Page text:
March 7th, 2010
01:01 PM ET
11 years ago

Pelosi, Reid acting out of arrogance, DeLay says

[cnn-photo-caption image= caption="Former House Majority Leader Tom DeLay said he thinks the two leading Democrats on Capitol Hill are being arrogant in the way they're trying to get legislation passed."]
(CNN) – The man nicknamed “The Hammer” for his ability to impose party discipline faulted the two leading congressional Democrats for what he calls their “take or leave it” approach to passing legislation.

“I think what they're doing wrong is because of arrogance,” former House Majority Leader Tom DeLay, R-Texas, said of House Speaker Nancy Pelosi, D-California, and Senate Majority Leader Harry Reid, D-Nevada, in an interview that aired Sunday on CNN’s State of the Union. “They have huge majorities . . . and you would think you could pass anything and pass it quickly with those kinds of majorities.

Related video: DeLay weighs in on top Dems

“Why is it? Why can't they? It's because they're going back in rooms and then telling the members, take it or leave it. You can't do that. It's obvious.”

DeLay told CNN Senior Political Correspondent Candy Crowley that when he was a leading House Republican, he tried early on to identify the problems members of his caucus were having with particular bills.

“[A]nd we'd take care of those problems so that by the time it got to the floor, they wanted to vote for it because they had ownership of it,” DeLay told Crowley.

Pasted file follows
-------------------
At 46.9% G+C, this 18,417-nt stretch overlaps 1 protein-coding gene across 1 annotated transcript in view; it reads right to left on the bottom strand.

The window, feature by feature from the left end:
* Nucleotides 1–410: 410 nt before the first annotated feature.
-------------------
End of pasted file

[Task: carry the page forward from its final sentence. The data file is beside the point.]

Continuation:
DeLay suggested a contrast between his approach and how he sees Speaker Pelosi operating on Capitol Hill now.

“Nancy Pelosi writes the bill,” DeLay said, “hands it to the chairman, says get it out of committee in an hour and we're going to the floor, we're going to debate it and I'll break arms if you vote against me. That will come to haunt you and bring you down.”

Crowley asked DeLay whether he missed being in the political fray with Capitol Hill’s leading Democrats.

“Twenty-two years was enough for anybody,” DeLay said of his political career, “especially in a position - that's - it's - you know, you're working 12, 14 hours a day, scheduled every 15 minutes. I was getting exhausted anyway. So, no, I really don't miss it.

“Well, I shouldn't say it that way,” he added. “I would have loved to be right in the middle of that health care reform fight.”

DeLay, a former House Majority Leader and House Majority Whip, resigned from his congressional seat in 2006 after being indicted in 2005 on charges of conspiring to violate election law as well as money laundering. DeLay has maintained his innocence throughout and his case is still under way. In his sit-down interview with Crowley, DeLay decried “the criminalization of politics.”

DeLay, who was also admonished by the House Ethics Committee during his tenure in Congress, expressed solidarity with Rep. Charlie Rangel, D-New York, who was recently suffered the same fate at the hands of the same committee and who has taken a temporary leave of absence from his chairmanship of the powerful House Ways and Means Committee in the wake of his ethical problems.